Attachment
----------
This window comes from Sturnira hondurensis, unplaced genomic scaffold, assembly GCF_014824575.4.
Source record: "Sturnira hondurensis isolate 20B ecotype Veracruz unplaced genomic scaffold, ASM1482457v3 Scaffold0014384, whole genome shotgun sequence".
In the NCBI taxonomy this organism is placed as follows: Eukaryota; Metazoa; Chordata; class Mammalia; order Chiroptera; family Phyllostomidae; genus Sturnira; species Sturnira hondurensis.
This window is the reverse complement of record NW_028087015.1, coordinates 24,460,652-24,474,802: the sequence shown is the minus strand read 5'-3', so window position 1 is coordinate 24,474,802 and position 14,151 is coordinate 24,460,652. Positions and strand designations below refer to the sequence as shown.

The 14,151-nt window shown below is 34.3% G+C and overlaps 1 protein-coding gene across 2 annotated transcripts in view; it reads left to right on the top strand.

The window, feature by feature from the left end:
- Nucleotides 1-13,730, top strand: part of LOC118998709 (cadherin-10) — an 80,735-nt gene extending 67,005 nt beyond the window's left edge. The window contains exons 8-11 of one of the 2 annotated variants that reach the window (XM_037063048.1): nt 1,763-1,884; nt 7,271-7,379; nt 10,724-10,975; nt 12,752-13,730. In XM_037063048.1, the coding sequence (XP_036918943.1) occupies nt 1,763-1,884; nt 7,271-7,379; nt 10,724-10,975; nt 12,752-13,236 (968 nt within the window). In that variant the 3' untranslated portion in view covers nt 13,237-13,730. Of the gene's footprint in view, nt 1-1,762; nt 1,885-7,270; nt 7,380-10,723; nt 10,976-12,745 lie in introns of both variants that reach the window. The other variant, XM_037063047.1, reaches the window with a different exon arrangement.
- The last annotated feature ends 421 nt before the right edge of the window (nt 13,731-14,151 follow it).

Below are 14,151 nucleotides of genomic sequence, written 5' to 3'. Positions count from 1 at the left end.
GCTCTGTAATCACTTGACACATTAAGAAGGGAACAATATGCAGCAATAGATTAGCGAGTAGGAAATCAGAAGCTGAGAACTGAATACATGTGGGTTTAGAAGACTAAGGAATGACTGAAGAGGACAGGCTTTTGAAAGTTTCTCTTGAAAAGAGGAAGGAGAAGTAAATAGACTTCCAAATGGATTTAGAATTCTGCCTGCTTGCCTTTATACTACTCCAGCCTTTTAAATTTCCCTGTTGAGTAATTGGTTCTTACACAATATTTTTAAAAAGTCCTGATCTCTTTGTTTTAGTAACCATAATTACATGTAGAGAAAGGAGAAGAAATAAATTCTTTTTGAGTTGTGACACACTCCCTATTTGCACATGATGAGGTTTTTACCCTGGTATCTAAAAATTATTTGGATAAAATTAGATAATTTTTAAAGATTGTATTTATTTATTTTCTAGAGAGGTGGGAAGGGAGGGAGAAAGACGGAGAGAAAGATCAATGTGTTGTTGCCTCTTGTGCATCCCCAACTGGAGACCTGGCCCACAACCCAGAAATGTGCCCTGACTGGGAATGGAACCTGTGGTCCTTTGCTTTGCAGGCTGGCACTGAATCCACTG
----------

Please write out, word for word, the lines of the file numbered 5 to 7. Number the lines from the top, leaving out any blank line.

The 14,151-nt window shown below is 34.3% G+C and overlaps 1 protein-coding gene across 2 annotated transcripts in view; it reads left to right on the top strand.

The window, feature by feature from the left end:
- Nucleotides 1-13,730, top strand: part of LOC118998709 (cadherin-10) — an 80,735-nt gene extending 67,005 nt beyond the window's left edge. The window contains exons 8-11 of one of the 2 annotated variants that reach the window (XM_037063048.1): nt 1,763-1,884; nt 7,271-7,379; nt 10,724-10,975; nt 12,752-13,730. In XM_037063048.1, the coding sequence (XP_036918943.1) occupies nt 1,763-1,884; nt 7,271-7,379; nt 10,724-10,975; nt 12,752-13,236 (968 nt within the window). In that variant the 3' untranslated portion in view covers nt 13,237-13,730. Of the gene's footprint in view, nt 1-1,762; nt 1,885-7,270; nt 7,380-10,723; nt 10,976-12,745 lie in introns of both variants that reach the window. The other variant, XM_037063047.1, reaches the window with a different exon arrangement.